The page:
In animals, biosynthesis of NO is primarily catalysed by the enzyme nitric oxide synthase (NOS) that oxidizes L-arginine to L-citrulline and NO. Three isoforms of NOS have been identified: neuronal NOS (nNOS) and endothelial NOS (eNOS), which are referred to as constitutive NOSs, and inducible NOS (iNOS) that is expressed in macrophages and other cell types in response to inflammatory agents and cytokines (Wendehenne et al., 2001). Non-enzymatic production of NO from nitrite in an acidic/reducing environment has also been demonstrated in humans (Weitzberg and Lundberg, 1998). In plants, NO can be synthesized either by an inorganic nitrogen pathway or by enzymatic catalysis. Slow and spontaneous liberation of NO occurs from nitrite at neutral pH (Yamasaki, 2000). Acid pH and reducing agents such as ascorbate and phenolics, which are abundant in plants, can also accelerate the rate of NO production (Yamasaki, 2000; Berthke et al., 2004). Recently, Berthke and colleagues have demonstrated synthesis of NO via the non-enzymatic reduction of apoplastic nitrite in seeds (Berthke et al., 2004), although it is unlikely that this route of production of NO is significant in response to pathogen attack as the apoplastic pH is likely to be too high (Bolwell et al., 2002).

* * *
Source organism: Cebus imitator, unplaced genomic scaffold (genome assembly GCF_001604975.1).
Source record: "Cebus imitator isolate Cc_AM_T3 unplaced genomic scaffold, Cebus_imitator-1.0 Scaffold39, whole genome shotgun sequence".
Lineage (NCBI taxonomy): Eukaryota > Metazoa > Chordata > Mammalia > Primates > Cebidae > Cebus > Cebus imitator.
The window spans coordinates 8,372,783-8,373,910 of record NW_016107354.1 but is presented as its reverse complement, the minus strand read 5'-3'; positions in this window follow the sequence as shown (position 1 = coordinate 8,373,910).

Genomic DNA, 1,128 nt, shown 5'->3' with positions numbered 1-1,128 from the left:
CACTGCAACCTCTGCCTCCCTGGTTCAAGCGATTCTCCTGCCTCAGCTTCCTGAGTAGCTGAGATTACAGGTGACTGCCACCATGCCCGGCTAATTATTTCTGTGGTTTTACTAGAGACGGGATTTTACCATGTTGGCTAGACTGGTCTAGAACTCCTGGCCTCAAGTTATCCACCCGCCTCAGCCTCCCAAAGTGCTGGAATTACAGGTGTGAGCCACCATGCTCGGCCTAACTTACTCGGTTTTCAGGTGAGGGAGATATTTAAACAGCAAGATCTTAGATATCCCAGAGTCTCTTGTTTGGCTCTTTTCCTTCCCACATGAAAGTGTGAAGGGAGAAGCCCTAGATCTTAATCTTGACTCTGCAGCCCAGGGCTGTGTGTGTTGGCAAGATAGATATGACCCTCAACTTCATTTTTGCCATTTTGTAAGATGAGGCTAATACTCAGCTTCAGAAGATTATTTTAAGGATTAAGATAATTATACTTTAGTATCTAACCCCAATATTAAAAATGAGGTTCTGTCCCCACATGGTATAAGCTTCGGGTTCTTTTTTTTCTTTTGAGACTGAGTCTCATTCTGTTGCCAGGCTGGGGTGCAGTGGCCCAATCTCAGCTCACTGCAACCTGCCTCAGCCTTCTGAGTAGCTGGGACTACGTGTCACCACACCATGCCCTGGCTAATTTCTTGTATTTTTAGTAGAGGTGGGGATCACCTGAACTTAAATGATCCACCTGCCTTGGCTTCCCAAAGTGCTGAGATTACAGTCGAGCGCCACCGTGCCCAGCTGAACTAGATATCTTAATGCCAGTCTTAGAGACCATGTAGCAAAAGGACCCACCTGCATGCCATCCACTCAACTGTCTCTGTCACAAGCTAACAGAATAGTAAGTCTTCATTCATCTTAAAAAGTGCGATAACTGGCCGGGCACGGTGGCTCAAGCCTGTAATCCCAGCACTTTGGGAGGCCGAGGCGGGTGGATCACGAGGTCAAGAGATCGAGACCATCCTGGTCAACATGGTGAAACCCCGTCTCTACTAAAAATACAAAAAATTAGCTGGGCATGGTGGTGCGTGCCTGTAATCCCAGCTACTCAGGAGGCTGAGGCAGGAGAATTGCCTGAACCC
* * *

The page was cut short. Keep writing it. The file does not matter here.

In plants, the first enzyme found to be implicated in NO synthesis was nitrate reductase (NR). This protein has a fundamental role in nitrogen assimilation and produces NO when photosynthetic activity is absent or inhibited and when nitrite, the substrate for NR-dependent NO synthesis, can be accumulated (Yamasaki, 2000). As NR is involved in many physiological responses (see Neill et al., 2003), it has been viewed as a candidate for NO production during plant–pathogen interactions. Yamamoto et al. (2003) reported that fungal infection of potato tubers causes a transient increase of the NR transcript. However, no significant differences in NO accumulation have been observed in response to infection with avirulent pathogens between wild-type Arabidopsis plants and the double mutant nia1/nia2 that has no NR activity (Zhang et al., 2003).